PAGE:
A Year After Becoming a Citizen, This Ecuadorean Lawyer Is Fighting Trump’s Muslim Ban

Lead Photo: Photo: Craig Warga
Photo: Craig Warga
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As a recent subway encounter demonstrated, we have a long way to go to defeat colorism and Islamophobia in the Latino community. When one Puerto Rican woman verbally attacked a Muslim couple on the New York City subway, a young Chinese-Peruvian woman named Tracey Tong ardently defended the pair. With someone capturing the moment on camera, the world saw what solidarity looked like. At a time when our federal government’s intent on enacting a Muslim ban, it’s these stories of people refusing to normalize hate that are so necessary. It’s why the work of Luis Mancheno – a lawyer born in Ecuador – and his colleagues is so imperative.

On January 28, 2017 – just a day after President Donald Trump signed an executive order banning Syrian refugees from seven Muslim-majority countries – Mancheno headed to the federal courthouse in Brooklyn. At the same site that his citizenship ceremony took place less than a year before, he fought for Muslims trying to gain entry into the United States. Like so many lawyers, he responded to the Muslim ban by diving right into work. Mancheno – a teaching fellow at the Benjamin N. Cardozo School of Law in Manhattan – and his colleague, Jacqueline Pearce, met a woman whose wheelchair-bound sister was denied entry, despite having a valid permanent resident visa, according to the Huffington Post.

He took immediate action by filing a motion to at least temporarily prevent the deportation of the Syrian woman. At about 8:50 p.m., Pearce learned that authorities aimed to deport the Syrian woman in half an hour. Their other colleague, Peter Markowitz, was in the courtroom at the same time. As a judge listened to the American Civil Liberties Union’s challenge to the Muslim ban, Markowitz passed a note to an ACLU attorney notifying him that at any minute, the government planned to deport a woman back to Syria. Based on that note, the judge issued a stay.

Initially, Mancheno and his coworkers didn’t know the Syrian woman’s fate. But at 11 p.m., they learned she made it past customs. Someone captured the moment the two sisters reunited on camera. Mancheno had seen some versions of it, but when Huffington Post shared a new video with him, his eyes welled up with tears. “I am happy because I feel like we did a good thing,” Mancheno said. “We got the job done. But it’s so unfair and I’m angry every time that I see that people have to celebrate to see their family members who have an actual legal right to be in this country. Celebrate that they are not being detained just because of where they’re from, and just because the president thinks that they’re all Muslims [and] should be banned from this country.”

Mancheno knows what it’s like to be persecuted for being himself. As a gay man, he fled his native Ecuador in his early 20s. In 2007, he went to a gay bar with his friend. Someone drugged the two of them. They awoke in Mancheno’s car, with their pants pulled down at the edge of a cliff. A light post saved their lives.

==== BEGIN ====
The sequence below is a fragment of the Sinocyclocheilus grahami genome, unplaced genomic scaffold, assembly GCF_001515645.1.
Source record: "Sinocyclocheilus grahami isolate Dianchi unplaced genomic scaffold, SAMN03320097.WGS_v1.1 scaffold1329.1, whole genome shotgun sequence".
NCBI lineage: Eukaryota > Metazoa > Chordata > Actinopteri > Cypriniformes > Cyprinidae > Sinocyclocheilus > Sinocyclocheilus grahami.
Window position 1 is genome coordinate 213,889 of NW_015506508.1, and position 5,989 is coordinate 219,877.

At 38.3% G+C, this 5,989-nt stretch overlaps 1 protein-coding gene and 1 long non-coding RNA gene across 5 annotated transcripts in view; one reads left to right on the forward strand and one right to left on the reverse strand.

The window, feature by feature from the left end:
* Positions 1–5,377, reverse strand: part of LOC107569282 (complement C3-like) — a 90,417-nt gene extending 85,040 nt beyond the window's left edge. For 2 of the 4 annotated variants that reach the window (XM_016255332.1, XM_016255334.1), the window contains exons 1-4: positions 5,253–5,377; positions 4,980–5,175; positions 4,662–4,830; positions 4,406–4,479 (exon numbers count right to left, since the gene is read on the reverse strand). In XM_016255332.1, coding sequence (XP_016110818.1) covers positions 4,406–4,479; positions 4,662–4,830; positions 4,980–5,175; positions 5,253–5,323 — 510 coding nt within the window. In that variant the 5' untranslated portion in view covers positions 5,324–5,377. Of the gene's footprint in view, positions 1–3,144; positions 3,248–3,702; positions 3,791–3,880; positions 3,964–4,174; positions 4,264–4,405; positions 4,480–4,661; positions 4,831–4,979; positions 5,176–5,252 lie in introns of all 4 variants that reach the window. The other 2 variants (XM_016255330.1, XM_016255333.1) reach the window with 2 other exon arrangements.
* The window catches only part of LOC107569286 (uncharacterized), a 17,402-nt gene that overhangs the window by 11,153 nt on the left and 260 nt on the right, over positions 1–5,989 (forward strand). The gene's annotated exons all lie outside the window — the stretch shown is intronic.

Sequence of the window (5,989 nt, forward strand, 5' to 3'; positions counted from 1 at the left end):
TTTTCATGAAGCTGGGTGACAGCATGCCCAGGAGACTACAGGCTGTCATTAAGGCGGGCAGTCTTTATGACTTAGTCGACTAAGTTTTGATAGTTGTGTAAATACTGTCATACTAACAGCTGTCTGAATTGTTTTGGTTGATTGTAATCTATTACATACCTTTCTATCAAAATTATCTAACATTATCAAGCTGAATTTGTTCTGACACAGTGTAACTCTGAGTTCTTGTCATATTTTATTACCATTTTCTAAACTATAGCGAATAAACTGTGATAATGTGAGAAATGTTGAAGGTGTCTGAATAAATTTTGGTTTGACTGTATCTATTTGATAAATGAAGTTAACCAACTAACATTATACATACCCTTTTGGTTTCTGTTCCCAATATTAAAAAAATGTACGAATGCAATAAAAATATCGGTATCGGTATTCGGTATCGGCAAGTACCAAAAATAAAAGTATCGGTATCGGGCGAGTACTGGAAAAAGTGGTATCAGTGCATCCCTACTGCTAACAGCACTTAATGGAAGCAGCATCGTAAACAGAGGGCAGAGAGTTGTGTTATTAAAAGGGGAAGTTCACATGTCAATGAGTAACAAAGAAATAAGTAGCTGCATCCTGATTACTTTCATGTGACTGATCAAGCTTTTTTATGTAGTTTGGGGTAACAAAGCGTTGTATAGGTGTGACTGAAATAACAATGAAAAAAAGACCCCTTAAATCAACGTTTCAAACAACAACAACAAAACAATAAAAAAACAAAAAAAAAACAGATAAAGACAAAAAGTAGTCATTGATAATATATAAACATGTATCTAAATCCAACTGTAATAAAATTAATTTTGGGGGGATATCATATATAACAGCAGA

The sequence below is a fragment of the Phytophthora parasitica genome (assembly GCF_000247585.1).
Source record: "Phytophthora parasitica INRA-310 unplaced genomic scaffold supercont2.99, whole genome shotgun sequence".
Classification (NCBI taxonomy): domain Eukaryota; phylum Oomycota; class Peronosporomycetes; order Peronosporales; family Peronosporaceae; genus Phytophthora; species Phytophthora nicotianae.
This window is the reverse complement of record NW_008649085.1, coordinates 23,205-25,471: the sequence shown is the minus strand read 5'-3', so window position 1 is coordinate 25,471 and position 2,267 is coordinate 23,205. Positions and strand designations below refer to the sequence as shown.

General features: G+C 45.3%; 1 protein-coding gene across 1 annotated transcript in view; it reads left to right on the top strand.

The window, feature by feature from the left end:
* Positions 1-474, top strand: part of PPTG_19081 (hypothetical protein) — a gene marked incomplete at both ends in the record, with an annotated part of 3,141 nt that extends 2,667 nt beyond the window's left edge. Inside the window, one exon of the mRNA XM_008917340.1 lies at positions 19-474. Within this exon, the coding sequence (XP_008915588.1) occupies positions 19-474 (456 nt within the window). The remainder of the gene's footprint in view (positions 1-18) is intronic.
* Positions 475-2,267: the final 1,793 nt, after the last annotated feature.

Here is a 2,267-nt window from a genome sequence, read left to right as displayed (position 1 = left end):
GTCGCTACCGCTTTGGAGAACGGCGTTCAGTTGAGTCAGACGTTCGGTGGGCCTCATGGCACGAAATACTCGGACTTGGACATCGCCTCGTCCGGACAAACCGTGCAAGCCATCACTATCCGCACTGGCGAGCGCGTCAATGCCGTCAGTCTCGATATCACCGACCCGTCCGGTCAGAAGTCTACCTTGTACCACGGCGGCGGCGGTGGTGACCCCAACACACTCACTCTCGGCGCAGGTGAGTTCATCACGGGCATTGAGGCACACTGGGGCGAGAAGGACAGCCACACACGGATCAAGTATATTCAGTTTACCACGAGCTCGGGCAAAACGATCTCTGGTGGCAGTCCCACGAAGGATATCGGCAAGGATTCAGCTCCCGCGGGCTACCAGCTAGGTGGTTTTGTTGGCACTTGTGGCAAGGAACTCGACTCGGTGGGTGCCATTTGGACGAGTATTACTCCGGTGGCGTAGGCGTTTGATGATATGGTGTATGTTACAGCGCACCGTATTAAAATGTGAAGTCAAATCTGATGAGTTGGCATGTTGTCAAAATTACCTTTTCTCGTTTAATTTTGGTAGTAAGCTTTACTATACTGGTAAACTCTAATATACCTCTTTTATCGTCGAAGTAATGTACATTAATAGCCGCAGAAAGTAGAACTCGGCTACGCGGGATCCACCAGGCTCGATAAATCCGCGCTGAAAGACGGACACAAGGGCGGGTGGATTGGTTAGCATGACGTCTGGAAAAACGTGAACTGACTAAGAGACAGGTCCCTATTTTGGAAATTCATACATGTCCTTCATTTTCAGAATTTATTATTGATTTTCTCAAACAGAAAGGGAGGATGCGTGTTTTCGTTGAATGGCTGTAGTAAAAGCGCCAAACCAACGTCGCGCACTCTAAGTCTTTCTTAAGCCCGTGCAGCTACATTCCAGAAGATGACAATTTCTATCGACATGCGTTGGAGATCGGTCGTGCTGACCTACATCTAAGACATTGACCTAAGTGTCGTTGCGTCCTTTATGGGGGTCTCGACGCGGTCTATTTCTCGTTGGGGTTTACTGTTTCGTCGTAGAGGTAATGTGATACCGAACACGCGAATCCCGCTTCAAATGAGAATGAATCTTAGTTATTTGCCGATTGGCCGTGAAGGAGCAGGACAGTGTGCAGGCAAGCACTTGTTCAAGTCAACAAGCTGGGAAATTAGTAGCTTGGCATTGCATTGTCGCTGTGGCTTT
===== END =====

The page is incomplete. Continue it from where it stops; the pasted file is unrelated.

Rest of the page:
“And the only reason why I was still alive and my friend was still alive is because there was a light post,” he said. “Because other than that, the car would have rolled down the cliff and we would have died.”

With no help from the police and because he lacked a support system at home, he knew he could no longer stay in Ecuador. “I knew that I was not going to have the protection from the police,” he said. “And next time, there might not be a light post to save my life.”

He arrived in the United States on a student visa, and eventually he learned that he could apply for asylum, which the government granted him in 2009. Going through the process for asylum taught Mancheno, who went on to study law at the Roger Williams University School of Law, the pivotal role that immigration lawyers play. It inspired him to “help the next Luis Mancheno that comes down the line, who needs a lawyer, who doesn’t have all the privileges that I had.” He has since guided others, especially low-income defendants, through the immigration system.

With the many legal challenges leveled at Trump’s Muslim ban, his administration promised to come back with an updated version instead of fighting it out in court. The team followed through on this promise with a new ban on March 6, which didn’t include Iraq on the list of Muslim-majority countries banned from entering the United States. As CNN reports, the Muslim ban currently faces more legal challenges in court – with the latest blocks coming right before the ban was supposed to go into effect.

As the future of the Muslim ban hangs in the balance, Mancheno and his colleague have turned their focus toward the other ways that the Trump administration wants to shut out immigrants – this includes the deportation of undocumented immigrants with clean records and more expansive border security.

“Closing the door to the people that need help the most is one of the cruelest, anti-American things that this government could have done,” he said. “If I wasn’t allowed to come here as a refugee, I wouldn’t be alive today.”

h/t Huffington Post